WASHINGTON — Teenagers and young adults who frequently use marijuana may be hurting their brainpower, according to studies about pot and adolescence presented today at the American Psychological Association's annual convention.
A close look at the under-25 age group shows cognitive decline, poor attention and memory and decreased IQ among those who regularly smoke pot, defined as at least once a week, says Krista Lisdahl, director of the brain-imaging and neuropsychology lab at the University of Wisconsin-Milwaukee.
"It needs to be emphasized that regular cannabis use, defined here as once a week, is not safe and may result in addiction and neurocognitive damage, especially in youth," says a study she co-wrote in the June issue of the journalCurrent Addiction Reports.
Lisdahl says recent moves toward legalization and decriminalization of marijuana as well as increases in youth use have focused new attention on studies such as hers and others seeking to know more about the impact on youth and their developing brains.
"The adolescent period is a sensitive period of neurodevelopment," she says.
Overall, marijuana use begins in the later teens, around age 16 or 17, peaks in the early 20s and drops off between ages 23 and 25, says Lisdahl.
"Is it a coincidence that use significantly goes down at 25 when the brain is at its full maturation? I don't think so," she says.
Lisdahl says recent studies show increases in marijuana use among high school seniors and young adults. And brain-imaging studies of these regular marijuana users have shown significant changes in brain structure, especially among teens. Brain imaging shows abnormalities in the brain's gray matter — which is associated with intelligence — have been found in 16- to 19-year-olds whose pot smoking increased in the previous year, she says.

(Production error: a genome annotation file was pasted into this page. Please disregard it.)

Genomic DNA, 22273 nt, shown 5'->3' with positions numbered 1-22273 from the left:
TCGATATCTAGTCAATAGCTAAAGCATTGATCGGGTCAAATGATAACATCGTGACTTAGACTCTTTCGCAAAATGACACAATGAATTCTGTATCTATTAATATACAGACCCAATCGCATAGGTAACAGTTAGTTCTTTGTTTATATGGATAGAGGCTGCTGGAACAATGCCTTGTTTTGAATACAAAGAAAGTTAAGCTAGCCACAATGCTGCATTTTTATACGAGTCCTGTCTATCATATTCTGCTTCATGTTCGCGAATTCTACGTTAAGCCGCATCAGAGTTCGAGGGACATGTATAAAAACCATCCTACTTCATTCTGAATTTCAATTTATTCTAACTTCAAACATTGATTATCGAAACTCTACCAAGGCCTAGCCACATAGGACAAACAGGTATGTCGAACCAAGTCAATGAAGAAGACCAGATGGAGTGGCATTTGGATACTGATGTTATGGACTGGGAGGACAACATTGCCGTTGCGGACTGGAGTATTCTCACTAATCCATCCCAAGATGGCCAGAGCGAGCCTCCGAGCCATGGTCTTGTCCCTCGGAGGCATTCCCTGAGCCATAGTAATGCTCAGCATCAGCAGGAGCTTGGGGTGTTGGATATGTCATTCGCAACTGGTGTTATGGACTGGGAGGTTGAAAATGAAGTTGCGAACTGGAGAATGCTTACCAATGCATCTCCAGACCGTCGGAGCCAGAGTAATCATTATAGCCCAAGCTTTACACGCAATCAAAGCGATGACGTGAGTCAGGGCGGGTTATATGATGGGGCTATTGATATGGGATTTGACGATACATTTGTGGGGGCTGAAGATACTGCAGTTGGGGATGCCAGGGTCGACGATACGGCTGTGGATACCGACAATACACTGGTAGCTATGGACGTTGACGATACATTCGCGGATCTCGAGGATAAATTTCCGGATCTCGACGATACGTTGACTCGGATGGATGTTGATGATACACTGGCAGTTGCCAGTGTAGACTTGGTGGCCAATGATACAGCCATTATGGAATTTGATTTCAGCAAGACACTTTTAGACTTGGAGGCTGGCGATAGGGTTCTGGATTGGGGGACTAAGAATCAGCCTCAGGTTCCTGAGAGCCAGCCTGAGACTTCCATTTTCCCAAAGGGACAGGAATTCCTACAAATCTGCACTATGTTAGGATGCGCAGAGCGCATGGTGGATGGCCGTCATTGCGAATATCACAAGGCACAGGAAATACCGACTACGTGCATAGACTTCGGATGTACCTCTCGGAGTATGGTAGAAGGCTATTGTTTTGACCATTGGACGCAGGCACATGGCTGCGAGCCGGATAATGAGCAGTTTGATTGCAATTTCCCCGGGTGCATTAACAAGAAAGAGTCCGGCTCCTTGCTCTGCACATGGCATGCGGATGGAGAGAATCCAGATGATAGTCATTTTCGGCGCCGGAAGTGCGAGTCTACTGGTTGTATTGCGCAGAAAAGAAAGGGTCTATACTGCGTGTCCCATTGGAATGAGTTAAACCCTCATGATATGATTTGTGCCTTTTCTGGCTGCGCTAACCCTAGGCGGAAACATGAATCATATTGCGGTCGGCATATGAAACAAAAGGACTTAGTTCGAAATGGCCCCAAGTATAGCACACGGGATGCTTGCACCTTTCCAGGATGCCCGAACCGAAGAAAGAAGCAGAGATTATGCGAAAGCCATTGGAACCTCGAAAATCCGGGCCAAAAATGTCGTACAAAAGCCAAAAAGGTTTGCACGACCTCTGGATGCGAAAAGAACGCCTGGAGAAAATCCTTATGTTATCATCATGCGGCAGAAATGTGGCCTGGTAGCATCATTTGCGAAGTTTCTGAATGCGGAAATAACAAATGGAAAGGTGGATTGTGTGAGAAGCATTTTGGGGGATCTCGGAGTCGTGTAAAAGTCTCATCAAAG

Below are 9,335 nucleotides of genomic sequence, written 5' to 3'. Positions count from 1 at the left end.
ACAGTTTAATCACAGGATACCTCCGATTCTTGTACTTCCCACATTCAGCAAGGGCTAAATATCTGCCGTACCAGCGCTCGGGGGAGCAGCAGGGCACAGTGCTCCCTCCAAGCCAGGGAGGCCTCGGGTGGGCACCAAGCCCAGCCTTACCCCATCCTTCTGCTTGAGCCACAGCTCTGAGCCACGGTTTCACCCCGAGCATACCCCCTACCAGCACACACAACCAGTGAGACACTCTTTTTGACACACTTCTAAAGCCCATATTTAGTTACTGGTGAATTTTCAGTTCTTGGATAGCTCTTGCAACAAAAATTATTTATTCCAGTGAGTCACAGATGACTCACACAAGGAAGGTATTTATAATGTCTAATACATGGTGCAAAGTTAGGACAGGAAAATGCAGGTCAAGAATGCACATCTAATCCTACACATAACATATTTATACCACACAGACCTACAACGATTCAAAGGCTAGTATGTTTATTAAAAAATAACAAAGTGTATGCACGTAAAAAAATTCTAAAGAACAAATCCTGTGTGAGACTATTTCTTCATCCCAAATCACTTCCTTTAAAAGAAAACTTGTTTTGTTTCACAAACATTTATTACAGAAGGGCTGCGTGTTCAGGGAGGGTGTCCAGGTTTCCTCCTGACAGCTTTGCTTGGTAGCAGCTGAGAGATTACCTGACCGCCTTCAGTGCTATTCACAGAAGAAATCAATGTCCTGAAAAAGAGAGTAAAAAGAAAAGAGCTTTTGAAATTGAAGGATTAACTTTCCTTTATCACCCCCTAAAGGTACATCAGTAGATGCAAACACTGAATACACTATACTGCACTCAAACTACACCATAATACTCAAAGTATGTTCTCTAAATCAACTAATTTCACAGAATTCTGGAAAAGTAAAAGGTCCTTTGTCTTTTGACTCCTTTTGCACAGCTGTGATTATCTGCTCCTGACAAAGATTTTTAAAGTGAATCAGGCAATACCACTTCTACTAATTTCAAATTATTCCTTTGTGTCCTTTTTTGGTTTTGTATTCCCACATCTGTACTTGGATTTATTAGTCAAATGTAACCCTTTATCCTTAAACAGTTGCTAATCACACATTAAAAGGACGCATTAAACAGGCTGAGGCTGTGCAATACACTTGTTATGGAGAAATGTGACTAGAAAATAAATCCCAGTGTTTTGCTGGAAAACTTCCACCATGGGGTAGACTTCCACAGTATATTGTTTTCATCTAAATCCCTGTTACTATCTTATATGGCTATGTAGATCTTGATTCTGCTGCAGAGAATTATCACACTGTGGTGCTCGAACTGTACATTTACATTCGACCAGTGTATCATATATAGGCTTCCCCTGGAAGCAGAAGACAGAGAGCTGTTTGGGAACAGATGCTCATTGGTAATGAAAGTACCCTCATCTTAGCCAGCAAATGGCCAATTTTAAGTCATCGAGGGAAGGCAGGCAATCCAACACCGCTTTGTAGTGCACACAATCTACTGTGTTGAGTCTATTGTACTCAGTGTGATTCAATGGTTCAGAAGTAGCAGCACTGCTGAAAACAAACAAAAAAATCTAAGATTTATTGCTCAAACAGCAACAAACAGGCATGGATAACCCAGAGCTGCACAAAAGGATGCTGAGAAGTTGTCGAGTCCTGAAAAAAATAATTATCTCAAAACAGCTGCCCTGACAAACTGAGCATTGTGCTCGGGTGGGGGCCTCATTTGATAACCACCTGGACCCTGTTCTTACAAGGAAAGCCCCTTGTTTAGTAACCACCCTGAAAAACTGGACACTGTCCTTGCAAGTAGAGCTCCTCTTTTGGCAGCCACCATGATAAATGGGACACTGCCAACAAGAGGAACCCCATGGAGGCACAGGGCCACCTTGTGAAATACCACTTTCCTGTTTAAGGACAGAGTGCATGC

A study co-written by Bettina Friese, a research scientist at the Pacific Institute for Research and Evaluation in California, analyzed data from 17,482 teenagers in Montana and found that pot smoking was higher in counties where larger numbers of people voted to legalize medical marijuana in 2004.
"People don't perceive it as a very harmful substance, and these community norms translate to teens," she says. "From the teen study, they do reference legalization: 'If it was that bad a drug, they wouldn't be trying to legalize it.' "
But psychologist Alan Budney, of Dartmouth College, (who works in treatment) says marijuana now is likely a more dangerous product and may mean greater chances for addiction since some legalized forms have higher levels of tetrahydrocannabinol, or THC, the major psychoactive chemical.
"Unfortunately, much of what we know from earlier research is based on smoking marijuana with much lower doses of THC than are commonly used today," he says. "All we know so far is that more people are showing up in the ERs with adverse effects. We've only seen a little bit of it with marijuana, but now we're seeing more of it."
Budney worries that teen pot use is "much, more troublesome" because teens are more vulnerable to the negative consequences of overuse.
"It is just as hard to treat cannabis addiction as it is to treat alcohol addiction," he says.